World Library  
Flag as Inappropriate
Email this Article

Jonah crab

Article Id: WHEBN0006098993
Reproduction Date:

Title: Jonah crab  
Author: World Heritage Encyclopedia
Language: English
Subject: LOCAD, Cancroidea, Horsehair crab, Cryphiops caementarius, Oratosquilla oratoria
Publisher: World Heritage Encyclopedia

Jonah crab

Jonah crab
Scientific classification
Kingdom: Animalia
Phylum: Arthropoda
Subphylum: Crustacea
Class: Malacostraca
Order: Decapoda
Infraorder: Brachyura
Family: Cancridae
Genus: Cancer
Species: C. borealis
Binomial name
Cancer borealis
Stimpson, 1859

The Jonah crab (Cancer borealis) is a marine brachyuran crab that inhabits waters along the east coast of North America from Newfoundland to Florida.[1] Jonah crabs possess a rounded, rough-edged carapace with small light spots, and robust claws with dark brown-black tips. The maximum reported carapace width for males is 222 mm, while females rarely exceed 150 mm[2]

Habitat and Seasonal Movement

Jonah crabs have been reported at depths of up to 750 m.[1] Habitat preferences for Cancer borealis range from rocky substrate in Rhode Island and the Gulf of Maine to silt and clay substrate on the continental slope.[2] It is widely accepted that this species moves offshore in the fall and winter, and females have been documented moving inshore in late spring and summer.[3]


According to stomach content analysis on individuals from the Gulf of Maine, the diet of Cancer borealis consists of mussels, arthropods, snails, and some algal species. Blue mussels (Mytilus edulis) composed more than 50% of analyzed stomach contents.[4]


Jonah crabs have long been caught as bycatch in lobster traps. In the past twenty years, particularly in New England, landings have increased due to increased fishing pressure and market demand. Landings of Cancer borealis in the United States rose from 2-3 millions pounds annually in the 1990’s to more than 17 million pounds in 2014. In 2014, 70.05% of landings came from Massachusetts, followed by Rhode Island with 24.43%. Jonah crabs are not managed federally in the United States, but instead are managed by individual states. An Interstate Fishery Management Plan was published in August 2015 by the Atlantic States Marine Fisheries Commission [3]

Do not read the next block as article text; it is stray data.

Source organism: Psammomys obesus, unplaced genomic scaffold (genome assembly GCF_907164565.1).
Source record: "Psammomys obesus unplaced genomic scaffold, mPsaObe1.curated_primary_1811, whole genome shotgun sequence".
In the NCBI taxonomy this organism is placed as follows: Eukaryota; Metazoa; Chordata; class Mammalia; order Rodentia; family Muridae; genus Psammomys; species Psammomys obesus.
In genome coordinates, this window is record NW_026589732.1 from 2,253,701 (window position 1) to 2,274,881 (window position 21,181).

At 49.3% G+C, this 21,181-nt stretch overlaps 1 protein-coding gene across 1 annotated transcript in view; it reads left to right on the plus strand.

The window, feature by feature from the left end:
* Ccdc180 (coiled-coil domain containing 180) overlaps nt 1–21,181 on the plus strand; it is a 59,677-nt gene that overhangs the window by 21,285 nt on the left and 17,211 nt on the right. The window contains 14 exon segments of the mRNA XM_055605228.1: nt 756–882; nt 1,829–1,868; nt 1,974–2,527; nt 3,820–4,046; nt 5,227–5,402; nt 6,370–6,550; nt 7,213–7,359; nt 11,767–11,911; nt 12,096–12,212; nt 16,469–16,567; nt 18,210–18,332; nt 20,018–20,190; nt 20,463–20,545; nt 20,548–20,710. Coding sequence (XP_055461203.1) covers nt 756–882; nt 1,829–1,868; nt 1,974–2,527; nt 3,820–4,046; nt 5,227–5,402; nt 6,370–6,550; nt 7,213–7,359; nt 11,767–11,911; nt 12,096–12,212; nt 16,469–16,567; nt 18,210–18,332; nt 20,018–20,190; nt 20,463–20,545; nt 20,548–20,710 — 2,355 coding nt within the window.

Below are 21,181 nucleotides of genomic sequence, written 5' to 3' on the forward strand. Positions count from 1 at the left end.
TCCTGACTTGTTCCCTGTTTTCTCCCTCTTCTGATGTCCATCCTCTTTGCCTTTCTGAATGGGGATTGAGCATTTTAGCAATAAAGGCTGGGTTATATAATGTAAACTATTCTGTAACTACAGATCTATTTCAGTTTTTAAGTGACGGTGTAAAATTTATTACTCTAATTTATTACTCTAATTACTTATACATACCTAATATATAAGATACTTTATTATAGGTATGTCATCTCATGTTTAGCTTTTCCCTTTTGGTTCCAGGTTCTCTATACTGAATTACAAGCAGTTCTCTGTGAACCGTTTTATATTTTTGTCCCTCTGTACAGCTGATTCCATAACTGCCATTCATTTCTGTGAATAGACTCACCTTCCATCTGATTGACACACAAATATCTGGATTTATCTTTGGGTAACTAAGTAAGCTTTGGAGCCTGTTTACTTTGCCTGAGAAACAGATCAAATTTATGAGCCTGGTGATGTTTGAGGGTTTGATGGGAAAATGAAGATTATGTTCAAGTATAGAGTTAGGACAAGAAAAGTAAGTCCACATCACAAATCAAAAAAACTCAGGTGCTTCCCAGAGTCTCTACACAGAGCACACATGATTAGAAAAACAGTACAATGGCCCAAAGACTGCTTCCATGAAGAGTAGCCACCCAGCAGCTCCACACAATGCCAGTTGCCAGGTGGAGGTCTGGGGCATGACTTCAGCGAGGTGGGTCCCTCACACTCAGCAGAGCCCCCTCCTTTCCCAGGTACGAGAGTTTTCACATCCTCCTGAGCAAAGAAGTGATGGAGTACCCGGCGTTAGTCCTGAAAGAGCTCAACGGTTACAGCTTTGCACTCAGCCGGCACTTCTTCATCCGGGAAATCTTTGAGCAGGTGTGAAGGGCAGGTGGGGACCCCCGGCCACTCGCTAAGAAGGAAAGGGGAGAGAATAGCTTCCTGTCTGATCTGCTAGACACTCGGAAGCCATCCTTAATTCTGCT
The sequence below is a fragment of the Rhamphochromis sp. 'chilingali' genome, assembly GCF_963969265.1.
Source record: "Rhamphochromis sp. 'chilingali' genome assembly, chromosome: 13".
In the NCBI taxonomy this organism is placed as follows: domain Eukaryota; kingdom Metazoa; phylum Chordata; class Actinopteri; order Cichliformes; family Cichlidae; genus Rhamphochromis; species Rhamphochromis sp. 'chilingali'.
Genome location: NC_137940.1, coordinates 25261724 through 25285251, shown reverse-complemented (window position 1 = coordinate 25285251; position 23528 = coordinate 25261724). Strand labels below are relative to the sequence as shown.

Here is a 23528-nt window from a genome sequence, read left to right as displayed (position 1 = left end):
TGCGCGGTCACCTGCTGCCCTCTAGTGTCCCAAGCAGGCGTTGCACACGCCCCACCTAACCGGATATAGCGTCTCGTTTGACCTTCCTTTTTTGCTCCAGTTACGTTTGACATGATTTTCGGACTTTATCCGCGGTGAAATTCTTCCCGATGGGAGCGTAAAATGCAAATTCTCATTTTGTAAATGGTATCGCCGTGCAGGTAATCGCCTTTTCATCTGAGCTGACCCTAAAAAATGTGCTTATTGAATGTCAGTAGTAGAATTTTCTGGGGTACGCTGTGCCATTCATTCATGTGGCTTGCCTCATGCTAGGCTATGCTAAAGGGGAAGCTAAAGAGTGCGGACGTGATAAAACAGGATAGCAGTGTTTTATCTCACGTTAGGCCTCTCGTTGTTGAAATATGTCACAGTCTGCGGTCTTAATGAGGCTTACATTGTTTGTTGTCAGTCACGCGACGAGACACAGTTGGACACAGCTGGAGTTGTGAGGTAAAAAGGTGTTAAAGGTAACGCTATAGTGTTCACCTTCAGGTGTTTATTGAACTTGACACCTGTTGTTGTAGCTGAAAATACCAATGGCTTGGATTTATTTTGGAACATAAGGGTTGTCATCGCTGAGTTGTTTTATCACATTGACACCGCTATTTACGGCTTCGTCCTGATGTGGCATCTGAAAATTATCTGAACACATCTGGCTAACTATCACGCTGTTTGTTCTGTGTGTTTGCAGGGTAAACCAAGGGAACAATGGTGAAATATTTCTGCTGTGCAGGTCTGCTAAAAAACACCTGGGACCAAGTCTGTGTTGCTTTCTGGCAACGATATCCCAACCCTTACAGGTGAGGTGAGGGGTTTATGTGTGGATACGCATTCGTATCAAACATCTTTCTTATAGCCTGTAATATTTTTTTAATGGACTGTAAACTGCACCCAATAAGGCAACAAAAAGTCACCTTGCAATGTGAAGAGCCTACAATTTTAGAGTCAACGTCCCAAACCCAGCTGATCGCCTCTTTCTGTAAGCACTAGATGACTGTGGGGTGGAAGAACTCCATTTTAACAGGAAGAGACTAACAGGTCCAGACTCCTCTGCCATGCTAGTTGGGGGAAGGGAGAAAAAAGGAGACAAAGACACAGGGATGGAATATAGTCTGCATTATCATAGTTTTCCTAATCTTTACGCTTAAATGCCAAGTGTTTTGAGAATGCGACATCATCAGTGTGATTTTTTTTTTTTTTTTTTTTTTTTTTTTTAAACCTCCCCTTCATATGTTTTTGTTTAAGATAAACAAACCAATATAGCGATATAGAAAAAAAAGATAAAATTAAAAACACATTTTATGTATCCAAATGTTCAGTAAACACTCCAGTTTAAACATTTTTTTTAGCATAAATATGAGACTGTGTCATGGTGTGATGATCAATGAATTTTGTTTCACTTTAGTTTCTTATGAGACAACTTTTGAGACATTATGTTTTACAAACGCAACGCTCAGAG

1. ^ a b
  2. ^ a b
  3. ^ a b
  4. ^
This article was sourced from Creative Commons Attribution-ShareAlike License; additional terms may apply. World Heritage Encyclopedia content is assembled from numerous content providers, Open Access Publishing, and in compliance with The Fair Access to Science and Technology Research Act (FASTR), Wikimedia Foundation, Inc., Public Library of Science, The Encyclopedia of Life, Open Book Publishers (OBP), PubMed, U.S. National Library of Medicine, National Center for Biotechnology Information, U.S. National Library of Medicine, National Institutes of Health (NIH), U.S. Department of Health & Human Services, and, which sources content from all federal, state, local, tribal, and territorial government publication portals (.gov, .mil, .edu). Funding for and content contributors is made possible from the U.S. Congress, E-Government Act of 2002.
Crowd sourced content that is contributed to World Heritage Encyclopedia is peer reviewed and edited by our editorial staff to ensure quality scholarly research articles.
By using this site, you agree to the Terms of Use and Privacy Policy. World Heritage Encyclopedia™ is a registered trademark of the World Public Library Association, a non-profit organization.

Copyright © World Library Foundation. All rights reserved. eBooks from Project Gutenberg are sponsored by the World Library Foundation,
a 501c(4) Member's Support Non-Profit Organization, and is NOT affiliated with any governmental agency or department.